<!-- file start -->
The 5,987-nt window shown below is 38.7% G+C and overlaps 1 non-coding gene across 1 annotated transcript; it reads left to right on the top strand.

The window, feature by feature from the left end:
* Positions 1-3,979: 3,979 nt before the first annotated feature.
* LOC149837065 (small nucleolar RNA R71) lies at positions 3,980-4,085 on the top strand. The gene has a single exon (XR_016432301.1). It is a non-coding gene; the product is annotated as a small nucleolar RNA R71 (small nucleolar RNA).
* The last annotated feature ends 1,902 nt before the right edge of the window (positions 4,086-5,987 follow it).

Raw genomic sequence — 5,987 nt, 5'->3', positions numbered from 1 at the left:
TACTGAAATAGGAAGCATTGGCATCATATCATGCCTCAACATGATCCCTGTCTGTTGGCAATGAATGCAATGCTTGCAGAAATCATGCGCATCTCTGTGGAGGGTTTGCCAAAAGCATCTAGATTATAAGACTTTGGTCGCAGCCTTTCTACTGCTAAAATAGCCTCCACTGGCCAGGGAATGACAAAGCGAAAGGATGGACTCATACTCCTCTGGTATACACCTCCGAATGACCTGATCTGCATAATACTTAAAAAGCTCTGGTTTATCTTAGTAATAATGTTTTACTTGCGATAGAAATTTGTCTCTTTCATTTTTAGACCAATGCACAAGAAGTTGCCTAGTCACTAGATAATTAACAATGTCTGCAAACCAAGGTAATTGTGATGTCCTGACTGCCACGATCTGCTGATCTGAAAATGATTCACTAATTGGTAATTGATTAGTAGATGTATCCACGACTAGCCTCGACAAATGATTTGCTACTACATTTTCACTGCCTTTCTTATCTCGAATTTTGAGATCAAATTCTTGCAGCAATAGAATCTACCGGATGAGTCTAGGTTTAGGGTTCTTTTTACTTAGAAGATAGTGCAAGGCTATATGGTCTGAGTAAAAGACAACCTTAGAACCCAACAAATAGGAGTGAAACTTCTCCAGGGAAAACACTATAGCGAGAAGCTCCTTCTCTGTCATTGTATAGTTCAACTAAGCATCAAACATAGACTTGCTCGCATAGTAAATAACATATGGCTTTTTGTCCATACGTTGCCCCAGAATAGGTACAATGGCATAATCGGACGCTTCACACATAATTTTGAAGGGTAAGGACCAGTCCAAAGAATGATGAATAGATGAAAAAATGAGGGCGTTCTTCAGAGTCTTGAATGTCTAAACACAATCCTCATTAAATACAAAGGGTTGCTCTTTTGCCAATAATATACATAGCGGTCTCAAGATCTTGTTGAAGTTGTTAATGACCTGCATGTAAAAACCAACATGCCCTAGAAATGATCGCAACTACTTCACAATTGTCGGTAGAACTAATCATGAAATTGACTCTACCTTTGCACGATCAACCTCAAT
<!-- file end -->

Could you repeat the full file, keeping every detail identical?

The 5,987-nt window shown below is 38.7% G+C and overlaps 1 non-coding gene across 1 annotated transcript; it reads left to right on the top strand.

The window, feature by feature from the left end:
* Positions 1-3,979: 3,979 nt before the first annotated feature.
* LOC149837065 (small nucleolar RNA R71) lies at positions 3,980-4,085 on the top strand. The gene has a single exon (XR_016432301.1). It is a non-coding gene; the product is annotated as a small nucleolar RNA R71 (small nucleolar RNA).
* The last annotated feature ends 1,902 nt before the right edge of the window (positions 4,086-5,987 follow it).

Raw genomic sequence — 5,987 nt, 5'->3', positions numbered from 1 at the left:
TACTGAAATAGGAAGCATTGGCATCATATCATGCCTCAACATGATCCCTGTCTGTTGGCAATGAATGCAATGCTTGCAGAAATCATGCGCATCTCTGTGGAGGGTTTGCCAAAAGCATCTAGATTATAAGACTTTGGTCGCAGCCTTTCTACTGCTAAAATAGCCTCCACTGGCCAGGGAATGACAAAGCGAAAGGATGGACTCATACTCCTCTGGTATACACCTCCGAATGACCTGATCTGCATAATACTTAAAAAGCTCTGGTTTATCTTAGTAATAATGTTTTACTTGCGATAGAAATTTGTCTCTTTCATTTTTAGACCAATGCACAAGAAGTTGCCTAGTCACTAGATAATTAACAATGTCTGCAAACCAAGGTAATTGTGATGTCCTGACTGCCACGATCTGCTGATCTGAAAATGATTCACTAATTGGTAATTGATTAGTAGATGTATCCACGACTAGCCTCGACAAATGATTTGCTACTACATTTTCACTGCCTTTCTTATCTCGAATTTTGAGATCAAATTCTTGCAGCAATAGAATCTACCGGATGAGTCTAGGTTTAGGGTTCTTTTTACTTAGAAGATAGTGCAAGGCTATATGGTCTGAGTAAAAGACAACCTTAGAACCCAACAAATAGGAGTGAAACTTCTCCAGGGAAAACACTATAGCGAGAAGCTCCTTCTCTGTCATTGTATAGTTCAACTAAGCATCAAACATAGACTTGCTCGCATAGTAAATAACATATGGCTTTTTGTCCATACGTTGCCCCAGAATAGGTACAATGGCATAATCGGACGCTTCACACATAATTTTGAAGGGTAAGGACCAGTCCAAAGAATGATGAATAGATGAAAAAATGAGGGCGTTCTTCAGAGTCTTGAATGTCTAAACACAATCCTCATTAAATACAAAGGGTTGCTCTTTTGCCAATAATATACATAGCGGTCTCAAGATCTTGTTGAAGTTGTTAATGACCTGCATGTAAAAACCAACATGCCCTAGAAATGATCGCAACTACTTCACAATTGTCGGTAGAACTAATCATGAAATTGACTCTACCTTTGCACGATCAACCTCAAT